Land & Water Conservation Fund
FACT: Montana has received approximately $417 million in LWCF funding over the past five decades, protecting places such as the Greater Yellowstone Ecosystem, Rocky Mountain Front, Glacier National Park, and 800 local community projects statewide.
FACT: Roughly half of the 330 fishing access sites that dot the Treasure state were purchased with help from LWCF.
FACT: LWCF is not funded by taxpayer dollars.
FACT: If not reauthorized by September, 2015, LWCF will go away. Montana by the Numbers: Land & Water Conservation Fund
The 100-day countdown to reauthorization is ON.
- 237.6 – Millions of LWCF money invested in Montana between 2005-2014
- 70 – Percent of Montana business that cite access to public land and quality recreation as major factors for locating in Montana
- 3.4 – Millions of LWCF funds used to buy or improve river fishing access sites in the last 50 years
- 6.2 – Millions of LWCF money spent to buy or upgrade state parks in the last 50 years
- 7.4 – Millions of LWCF money paid to the state to buy or upgrade lakes, wildlife refuges, and other lands in the last 50 years
- 38 – Millions of LWCF grants to Montana school districts, state, county, and municipal parks departments in the last 50 years
- 1 – Number of times Congress has fully funded LWCF since 1964
The Land and Water Conservation Fund (LWCF) is a simple idea that was passed by Congress 50 years ago: that a portion of fees paid by energy companies that drill offshore should be funneled back to the mainland and used to protect important natural resources and create recreational opportunities for all Americans.
These are not taxpayer dollars.
Montanans from all walks of life agree that the LWCF has been a tremendous success for Montana. The program provides access to public land and water for Montanans and visitors alike. It conserves family ranches in places like the Rocky Mountain Front, Blackfoot and Centennial Valleys. LWCF builds city parks and greenways from eastern to western Montana, and keeps timberland in production and under management in times of economic pressure. Simply put, Montanans have reaped the benefits from LWCF, shaping the modern Montana we know and love.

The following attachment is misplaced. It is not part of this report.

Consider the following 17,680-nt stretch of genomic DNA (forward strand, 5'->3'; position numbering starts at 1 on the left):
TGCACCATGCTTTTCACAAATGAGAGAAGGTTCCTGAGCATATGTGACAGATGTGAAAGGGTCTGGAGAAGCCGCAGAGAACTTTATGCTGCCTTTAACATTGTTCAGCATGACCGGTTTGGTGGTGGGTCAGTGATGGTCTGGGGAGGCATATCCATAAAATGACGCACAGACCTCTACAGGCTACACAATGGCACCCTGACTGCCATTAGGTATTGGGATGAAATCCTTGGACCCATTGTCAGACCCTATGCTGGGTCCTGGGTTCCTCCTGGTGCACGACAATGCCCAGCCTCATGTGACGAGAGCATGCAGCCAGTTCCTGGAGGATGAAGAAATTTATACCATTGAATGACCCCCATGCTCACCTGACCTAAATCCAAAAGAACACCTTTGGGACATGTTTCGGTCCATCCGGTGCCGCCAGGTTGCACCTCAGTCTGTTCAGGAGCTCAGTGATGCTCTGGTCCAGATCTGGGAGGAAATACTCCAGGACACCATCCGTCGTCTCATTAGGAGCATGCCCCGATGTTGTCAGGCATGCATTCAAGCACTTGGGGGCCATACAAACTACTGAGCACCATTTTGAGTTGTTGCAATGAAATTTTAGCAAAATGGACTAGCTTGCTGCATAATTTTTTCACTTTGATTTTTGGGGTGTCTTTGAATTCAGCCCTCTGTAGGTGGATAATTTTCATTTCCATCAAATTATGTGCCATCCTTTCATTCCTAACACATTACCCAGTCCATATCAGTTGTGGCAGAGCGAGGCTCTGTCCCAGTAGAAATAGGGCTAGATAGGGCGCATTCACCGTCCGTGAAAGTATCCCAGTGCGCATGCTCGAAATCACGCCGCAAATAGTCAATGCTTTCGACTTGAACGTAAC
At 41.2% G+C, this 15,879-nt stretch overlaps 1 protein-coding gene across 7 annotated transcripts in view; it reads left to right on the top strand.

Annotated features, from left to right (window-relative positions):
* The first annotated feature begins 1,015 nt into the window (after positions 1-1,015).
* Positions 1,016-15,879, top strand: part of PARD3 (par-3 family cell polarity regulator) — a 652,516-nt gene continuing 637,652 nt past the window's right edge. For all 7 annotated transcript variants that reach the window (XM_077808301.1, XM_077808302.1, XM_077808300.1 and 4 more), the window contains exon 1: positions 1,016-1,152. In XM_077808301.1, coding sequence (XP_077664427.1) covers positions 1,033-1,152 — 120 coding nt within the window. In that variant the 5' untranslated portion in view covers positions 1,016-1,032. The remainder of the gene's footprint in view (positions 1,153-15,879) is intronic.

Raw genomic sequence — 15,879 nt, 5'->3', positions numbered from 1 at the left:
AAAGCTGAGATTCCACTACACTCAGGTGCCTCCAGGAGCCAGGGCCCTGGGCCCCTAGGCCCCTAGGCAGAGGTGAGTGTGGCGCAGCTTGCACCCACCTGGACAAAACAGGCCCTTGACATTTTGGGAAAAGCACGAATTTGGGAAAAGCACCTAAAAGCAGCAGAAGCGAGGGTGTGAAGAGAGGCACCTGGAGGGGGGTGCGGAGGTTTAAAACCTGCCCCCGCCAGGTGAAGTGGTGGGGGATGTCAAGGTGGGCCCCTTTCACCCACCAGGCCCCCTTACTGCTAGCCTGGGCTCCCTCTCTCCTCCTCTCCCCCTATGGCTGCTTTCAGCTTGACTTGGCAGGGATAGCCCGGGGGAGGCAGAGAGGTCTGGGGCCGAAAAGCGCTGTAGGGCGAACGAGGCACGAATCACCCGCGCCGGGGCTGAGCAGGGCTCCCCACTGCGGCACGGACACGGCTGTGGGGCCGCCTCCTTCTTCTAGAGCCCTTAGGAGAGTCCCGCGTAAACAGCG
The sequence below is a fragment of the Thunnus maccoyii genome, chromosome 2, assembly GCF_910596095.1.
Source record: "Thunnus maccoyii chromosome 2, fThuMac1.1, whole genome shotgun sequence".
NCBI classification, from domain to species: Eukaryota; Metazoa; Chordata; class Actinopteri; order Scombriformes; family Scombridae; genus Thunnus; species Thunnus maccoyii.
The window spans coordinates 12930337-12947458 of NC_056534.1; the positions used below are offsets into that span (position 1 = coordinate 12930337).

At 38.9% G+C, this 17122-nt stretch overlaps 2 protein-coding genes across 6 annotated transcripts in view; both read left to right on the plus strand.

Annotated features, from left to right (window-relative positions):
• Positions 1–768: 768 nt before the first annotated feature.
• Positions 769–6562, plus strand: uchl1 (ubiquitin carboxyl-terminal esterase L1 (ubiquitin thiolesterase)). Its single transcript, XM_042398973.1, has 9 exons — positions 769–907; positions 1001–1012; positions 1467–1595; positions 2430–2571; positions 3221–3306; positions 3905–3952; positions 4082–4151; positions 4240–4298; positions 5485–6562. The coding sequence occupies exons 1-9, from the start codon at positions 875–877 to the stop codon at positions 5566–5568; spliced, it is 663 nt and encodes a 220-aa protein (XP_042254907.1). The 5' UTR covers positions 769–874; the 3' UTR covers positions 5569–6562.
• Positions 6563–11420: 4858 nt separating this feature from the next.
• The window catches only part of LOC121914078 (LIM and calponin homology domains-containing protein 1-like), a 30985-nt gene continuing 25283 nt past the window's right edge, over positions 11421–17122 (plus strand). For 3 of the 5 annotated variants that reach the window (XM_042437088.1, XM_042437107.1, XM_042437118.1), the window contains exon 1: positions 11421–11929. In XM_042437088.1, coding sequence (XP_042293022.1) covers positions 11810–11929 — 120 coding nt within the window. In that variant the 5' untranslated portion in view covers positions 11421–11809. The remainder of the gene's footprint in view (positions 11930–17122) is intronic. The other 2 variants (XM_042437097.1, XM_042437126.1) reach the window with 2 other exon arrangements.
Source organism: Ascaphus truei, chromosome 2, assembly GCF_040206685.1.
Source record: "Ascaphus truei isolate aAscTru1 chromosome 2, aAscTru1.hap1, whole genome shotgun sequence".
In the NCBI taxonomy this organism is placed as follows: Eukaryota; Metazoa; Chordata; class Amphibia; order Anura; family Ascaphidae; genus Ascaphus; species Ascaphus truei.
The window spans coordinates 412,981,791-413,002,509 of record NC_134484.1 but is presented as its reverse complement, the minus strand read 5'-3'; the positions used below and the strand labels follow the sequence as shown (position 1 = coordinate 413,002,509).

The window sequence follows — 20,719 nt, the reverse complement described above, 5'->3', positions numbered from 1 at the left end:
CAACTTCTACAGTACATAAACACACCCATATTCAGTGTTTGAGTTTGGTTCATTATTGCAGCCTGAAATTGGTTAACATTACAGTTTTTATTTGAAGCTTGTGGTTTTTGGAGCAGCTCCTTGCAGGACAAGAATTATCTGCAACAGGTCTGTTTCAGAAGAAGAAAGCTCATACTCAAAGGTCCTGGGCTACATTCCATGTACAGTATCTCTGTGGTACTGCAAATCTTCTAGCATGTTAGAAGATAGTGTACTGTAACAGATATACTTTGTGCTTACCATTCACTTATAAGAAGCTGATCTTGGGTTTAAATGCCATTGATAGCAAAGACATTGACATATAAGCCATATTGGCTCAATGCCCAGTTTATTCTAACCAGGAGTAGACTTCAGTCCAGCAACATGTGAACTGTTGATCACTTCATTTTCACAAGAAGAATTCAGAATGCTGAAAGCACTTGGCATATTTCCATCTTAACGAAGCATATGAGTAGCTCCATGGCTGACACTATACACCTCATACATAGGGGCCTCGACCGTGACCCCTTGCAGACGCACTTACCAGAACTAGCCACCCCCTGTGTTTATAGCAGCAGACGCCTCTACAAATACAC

The fate of LWCF is currently in the hands of Congress, which must reauthorize this landmark legislation by September 2015.
To meet the full potential of LWCF, and to reach the demands of the future, Congress must respond to two challenges. First, LWCF needs to be fully reauthorized at $900 million. A vote on that is pending by September of 2015. Second, Congress needs to break its habit of redirecting LWCF monies to pay for other budget items.
The time to reauthorize is now. Talk to our Senators Steve Daines and Jon Tester and tell them that the future of our outdoor spaces depends on them. With your help, one voice becomes many.